Domaine du Couvent, Chambolle-Musigny “Clos de l’Orme”
Domaine du Couvent, Chambolle-Musigny “Clos de l’Orme”

Domaine du Couvent, Chambolle-Musigny “Clos de l’Orme”

Burgundy / Côte de Nuits, France 2020 (750mL)
Regular price$95.00
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Domaine du Couvent, Chambolle-Musigny “Clos de l’Orme”

Mark my words: It’s only a matter of time until the world knows the name Domaine de Couvent. Officially founded in 2020, their Chambolle-Musigny “Clos de l’Orme” is the sort of sophisticated and stunningly perfumed Pinot that Burgundy reputations are built upon. While Couvent is technically a newcomer in this high-stakes scene, Burgundy diehards know that a bottle this profound could only come from a master’s hand. 

The winemaking talent behind Couvent is Philippe Chéron, a local star who quietly bottled small batches under an eponymous label throughout the 2010s. Impressive as those previous vintages were, Chéron’s current output is downright spellbinding. Never mind that this is “just” a village-level lieu-dit bottling; “Clos de l’Orme” has the concentration, complexity, and cellar-worthiness to go toe-to-toe with many Premier Crus from this hallowed ground. Such masterful examples from a village famous for producing the world’s most aromatically haunting Pinot come around rarely, and practically never without a triple-digit price tag. Chambolle overachievers like “Clos de l’Orme” have a habit of quickly achieving cult status, essentially becoming unattainable from one year to the next. My advice for buyers here, the most competitive wine market in the world, is always the same—get in on the ground floor!

Despite being less than three years old, Domaine de Couvent has the history and talent suitable for a grand château of Bordeaux. Philippe Chéron’s family had run a négociant business in the Côtes de Nuits since 1930, eventually coming to own prime vineyard parcels in Nuits-Saint-Georges, Chambolle, and Vosne. Philippe took over the Chéron operation in 2010 and began to bottle a select few cuvées under his own name, all while running Domaine des Varoilles in Gevrey-Chambertin. In 2020, he decided to make his life easier by merging the two family estates into one, Domaine de Couvent, named for the literal convent in which the winery is now housed. 

As a result of the merger, Philippe has the opportunity to work 10 hectares of some of the most coveted pockets in the Côte de Nuits, including three Gevrey monopoles (vineyards with sole ownership), and today’s 0.4-hectare parcel in Chambolle-Musigny. The lieu-dit “Clos de l’Orme” is a hidden gem positioned adjacent to one of the village’s most prized Premier Crus, “Charmes,” and it shares that site’s gravel-laden, alluvial soils. Combine those characteristics with vines up to 80 years old, planted on a wide variety of rootstocks, and you’ve got the recipe for one of the most dynamic and lush examples of Chambolle we’ve offered.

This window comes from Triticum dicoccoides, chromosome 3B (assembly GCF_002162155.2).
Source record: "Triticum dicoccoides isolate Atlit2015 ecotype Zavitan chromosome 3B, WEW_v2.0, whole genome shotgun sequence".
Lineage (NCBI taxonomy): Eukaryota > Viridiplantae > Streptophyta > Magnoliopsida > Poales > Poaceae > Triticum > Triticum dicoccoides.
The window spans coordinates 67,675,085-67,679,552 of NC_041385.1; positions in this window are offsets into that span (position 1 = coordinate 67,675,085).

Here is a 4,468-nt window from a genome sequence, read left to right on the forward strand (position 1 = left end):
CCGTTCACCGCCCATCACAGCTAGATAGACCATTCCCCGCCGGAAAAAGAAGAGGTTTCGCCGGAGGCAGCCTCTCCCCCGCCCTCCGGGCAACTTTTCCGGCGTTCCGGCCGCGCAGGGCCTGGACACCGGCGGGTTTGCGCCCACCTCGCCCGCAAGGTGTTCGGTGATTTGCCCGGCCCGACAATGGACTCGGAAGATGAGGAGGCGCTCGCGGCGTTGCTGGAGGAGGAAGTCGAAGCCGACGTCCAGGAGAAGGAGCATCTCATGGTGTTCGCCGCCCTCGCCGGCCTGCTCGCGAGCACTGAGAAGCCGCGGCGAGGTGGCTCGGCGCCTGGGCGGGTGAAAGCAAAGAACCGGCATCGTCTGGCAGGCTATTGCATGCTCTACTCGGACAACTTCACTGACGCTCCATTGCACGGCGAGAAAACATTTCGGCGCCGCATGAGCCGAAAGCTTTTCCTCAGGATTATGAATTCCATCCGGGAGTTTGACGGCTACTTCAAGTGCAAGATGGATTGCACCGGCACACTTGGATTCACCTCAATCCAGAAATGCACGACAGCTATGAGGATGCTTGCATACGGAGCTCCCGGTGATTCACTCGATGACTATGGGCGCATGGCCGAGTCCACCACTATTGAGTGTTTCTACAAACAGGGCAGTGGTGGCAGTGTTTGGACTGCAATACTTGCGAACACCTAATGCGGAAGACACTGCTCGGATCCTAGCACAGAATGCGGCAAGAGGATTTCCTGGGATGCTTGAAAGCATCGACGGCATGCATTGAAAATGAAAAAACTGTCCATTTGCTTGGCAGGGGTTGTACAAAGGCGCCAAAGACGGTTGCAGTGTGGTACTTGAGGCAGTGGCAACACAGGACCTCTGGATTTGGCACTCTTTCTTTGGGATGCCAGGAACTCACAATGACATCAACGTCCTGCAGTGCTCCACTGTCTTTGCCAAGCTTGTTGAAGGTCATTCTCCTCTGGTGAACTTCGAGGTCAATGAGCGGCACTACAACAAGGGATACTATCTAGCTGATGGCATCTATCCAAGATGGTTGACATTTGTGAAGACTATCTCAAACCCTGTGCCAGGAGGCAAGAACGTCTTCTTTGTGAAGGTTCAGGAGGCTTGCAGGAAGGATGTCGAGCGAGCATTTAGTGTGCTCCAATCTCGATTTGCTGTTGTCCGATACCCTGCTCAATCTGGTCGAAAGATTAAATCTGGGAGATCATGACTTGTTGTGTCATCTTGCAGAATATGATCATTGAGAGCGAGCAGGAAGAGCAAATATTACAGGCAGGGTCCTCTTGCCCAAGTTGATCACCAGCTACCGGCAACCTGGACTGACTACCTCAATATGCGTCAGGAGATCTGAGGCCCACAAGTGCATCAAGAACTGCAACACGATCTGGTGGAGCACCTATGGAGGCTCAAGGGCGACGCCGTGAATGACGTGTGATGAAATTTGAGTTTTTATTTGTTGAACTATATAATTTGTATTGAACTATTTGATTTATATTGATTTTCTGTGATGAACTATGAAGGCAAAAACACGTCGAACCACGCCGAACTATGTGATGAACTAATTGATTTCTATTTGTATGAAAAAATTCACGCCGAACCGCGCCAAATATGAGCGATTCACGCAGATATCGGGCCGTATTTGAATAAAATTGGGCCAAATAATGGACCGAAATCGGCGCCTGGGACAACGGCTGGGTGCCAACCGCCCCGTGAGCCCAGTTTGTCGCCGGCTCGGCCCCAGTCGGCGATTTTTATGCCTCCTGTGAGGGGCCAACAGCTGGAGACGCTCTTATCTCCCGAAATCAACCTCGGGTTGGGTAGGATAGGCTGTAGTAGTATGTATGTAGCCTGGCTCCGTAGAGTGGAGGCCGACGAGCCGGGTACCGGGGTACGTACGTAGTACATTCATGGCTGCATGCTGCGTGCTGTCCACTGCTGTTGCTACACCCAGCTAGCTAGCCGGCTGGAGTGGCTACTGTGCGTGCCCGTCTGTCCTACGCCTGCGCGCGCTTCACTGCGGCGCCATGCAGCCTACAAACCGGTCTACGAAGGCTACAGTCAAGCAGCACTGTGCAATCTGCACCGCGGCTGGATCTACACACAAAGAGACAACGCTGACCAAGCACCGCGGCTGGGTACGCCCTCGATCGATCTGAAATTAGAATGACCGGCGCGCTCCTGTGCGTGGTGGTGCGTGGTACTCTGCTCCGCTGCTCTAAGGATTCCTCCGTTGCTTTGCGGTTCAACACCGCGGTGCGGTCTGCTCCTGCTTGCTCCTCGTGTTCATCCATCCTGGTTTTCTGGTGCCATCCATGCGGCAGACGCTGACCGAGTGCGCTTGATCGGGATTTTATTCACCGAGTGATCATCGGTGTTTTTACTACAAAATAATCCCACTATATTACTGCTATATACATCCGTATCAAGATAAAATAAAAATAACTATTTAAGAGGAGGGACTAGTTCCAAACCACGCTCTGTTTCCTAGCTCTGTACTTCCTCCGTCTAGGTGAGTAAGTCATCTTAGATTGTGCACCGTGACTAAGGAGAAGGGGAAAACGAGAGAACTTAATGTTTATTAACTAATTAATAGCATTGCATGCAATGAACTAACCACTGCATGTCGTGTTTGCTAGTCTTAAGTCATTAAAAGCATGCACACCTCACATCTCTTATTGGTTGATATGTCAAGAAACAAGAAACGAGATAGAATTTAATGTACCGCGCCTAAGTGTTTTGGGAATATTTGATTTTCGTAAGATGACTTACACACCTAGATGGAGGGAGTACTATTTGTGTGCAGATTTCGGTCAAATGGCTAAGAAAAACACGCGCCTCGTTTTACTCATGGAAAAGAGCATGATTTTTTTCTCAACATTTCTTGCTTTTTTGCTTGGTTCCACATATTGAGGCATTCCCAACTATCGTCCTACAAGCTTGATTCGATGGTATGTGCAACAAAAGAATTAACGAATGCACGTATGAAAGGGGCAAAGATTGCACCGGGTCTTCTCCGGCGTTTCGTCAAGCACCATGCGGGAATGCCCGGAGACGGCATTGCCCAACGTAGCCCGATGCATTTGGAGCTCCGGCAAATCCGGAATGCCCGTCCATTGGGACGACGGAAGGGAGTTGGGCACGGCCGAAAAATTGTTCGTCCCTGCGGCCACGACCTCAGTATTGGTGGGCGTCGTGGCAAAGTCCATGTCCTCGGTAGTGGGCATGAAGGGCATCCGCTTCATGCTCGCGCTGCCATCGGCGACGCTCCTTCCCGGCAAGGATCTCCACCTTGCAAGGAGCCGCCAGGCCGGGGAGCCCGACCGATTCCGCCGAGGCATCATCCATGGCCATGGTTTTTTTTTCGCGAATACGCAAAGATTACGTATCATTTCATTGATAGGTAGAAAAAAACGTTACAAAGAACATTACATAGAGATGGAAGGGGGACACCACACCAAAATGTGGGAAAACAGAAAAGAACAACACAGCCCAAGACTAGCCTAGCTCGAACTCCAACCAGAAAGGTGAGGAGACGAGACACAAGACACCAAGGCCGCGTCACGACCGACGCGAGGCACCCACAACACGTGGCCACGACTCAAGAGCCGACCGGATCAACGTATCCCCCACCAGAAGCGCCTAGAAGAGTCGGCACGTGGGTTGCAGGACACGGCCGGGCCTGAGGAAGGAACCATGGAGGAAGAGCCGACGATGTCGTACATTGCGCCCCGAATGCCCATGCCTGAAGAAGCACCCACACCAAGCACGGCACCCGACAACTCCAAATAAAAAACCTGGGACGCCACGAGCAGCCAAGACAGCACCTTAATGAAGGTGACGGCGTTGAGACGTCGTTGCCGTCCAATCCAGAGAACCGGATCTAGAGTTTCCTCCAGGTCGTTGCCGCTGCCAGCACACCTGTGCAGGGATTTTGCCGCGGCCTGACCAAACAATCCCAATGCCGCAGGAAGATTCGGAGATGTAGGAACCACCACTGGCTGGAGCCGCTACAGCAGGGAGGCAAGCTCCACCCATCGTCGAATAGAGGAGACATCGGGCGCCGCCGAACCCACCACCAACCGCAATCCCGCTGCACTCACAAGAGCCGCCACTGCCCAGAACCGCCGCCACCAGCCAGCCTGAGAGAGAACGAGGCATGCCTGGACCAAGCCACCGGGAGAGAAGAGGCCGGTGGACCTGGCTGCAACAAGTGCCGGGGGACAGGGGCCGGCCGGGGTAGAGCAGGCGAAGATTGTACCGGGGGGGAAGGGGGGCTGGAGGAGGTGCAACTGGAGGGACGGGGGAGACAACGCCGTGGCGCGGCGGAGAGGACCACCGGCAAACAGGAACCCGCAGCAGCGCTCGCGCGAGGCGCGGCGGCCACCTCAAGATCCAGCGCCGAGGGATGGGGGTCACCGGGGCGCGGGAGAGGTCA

Philippe fermented the 2020 Chambolle-Musigny “Clos de l’Orme” with 30-50% whole cluster for some additional aromatic oomph and freshness, then aged it for 15 months in French oak. Poured into a Burgundy bowl, you’ll see a dense ruby core with purple highlights moving out to a magenta rim. This beauty bursts from the glass with textbook Chambolle allure: ripe Bing cherry, black raspberry, kirsch, wild strawberry, gardenia, fresh tobacco, vanilla, and woodsy spice. It’s a masterclass in texture, marrying its silken medium body to well-rounded tannin and invigorating acid. Served alongside richer poultry or lighter meat dishes, it’ll shine, but a wine of this breed and class will really start strutting its stuff after 3-5 years in your cellar. For now, we’ll consider this one of our favorite new Burgundy discoveries, but I promise it won’t remain a secret for much longer. Load up while you can!

Domaine du Couvent, Chambolle-Musigny “Clos de l’Orme”




Enjoying the greatest wines of Beaujolais starts, as it usually does, with the lay of the land. In Beaujolais, 10 localities have been given their own AOC (Appellation of Controlled Origin) designation. They are: Saint Amour; Juliénas; Chénas; Moulin-à Vent; Fleurie; Chiroubles; Morgon; Régnié; Côte de Brouilly; and Brouilly.

Southwestern France


Bordeaux surrounds two rivers, the Dordogne and Garonne, which intersect north of the city of Bordeaux to form the Gironde Estuary, which empties into the Atlantic Ocean. The region is at the 45th parallel (California’s Napa Valley is at the38th), with a mild, Atlantic-influenced climate enabling the maturation of late-ripening varieties.

Central France

Loire Valley

The Loire is France’s longest river (634 miles), originating in the southerly Cévennes Mountains, flowing north towards Paris, then curving westward and emptying into the Atlantic Ocean near Nantes. The Loire and its tributaries cover a huge swath of central France, with most of the wine appellations on an east-west stretch at47 degrees north (the same latitude as Burgundy).

Northeastern France


Alsace, in Northeastern France, is one of the most geologically diverse wine regions in the world, with vineyards running from the foothills of theVosges Mountains down to the Rhine River Valley below.

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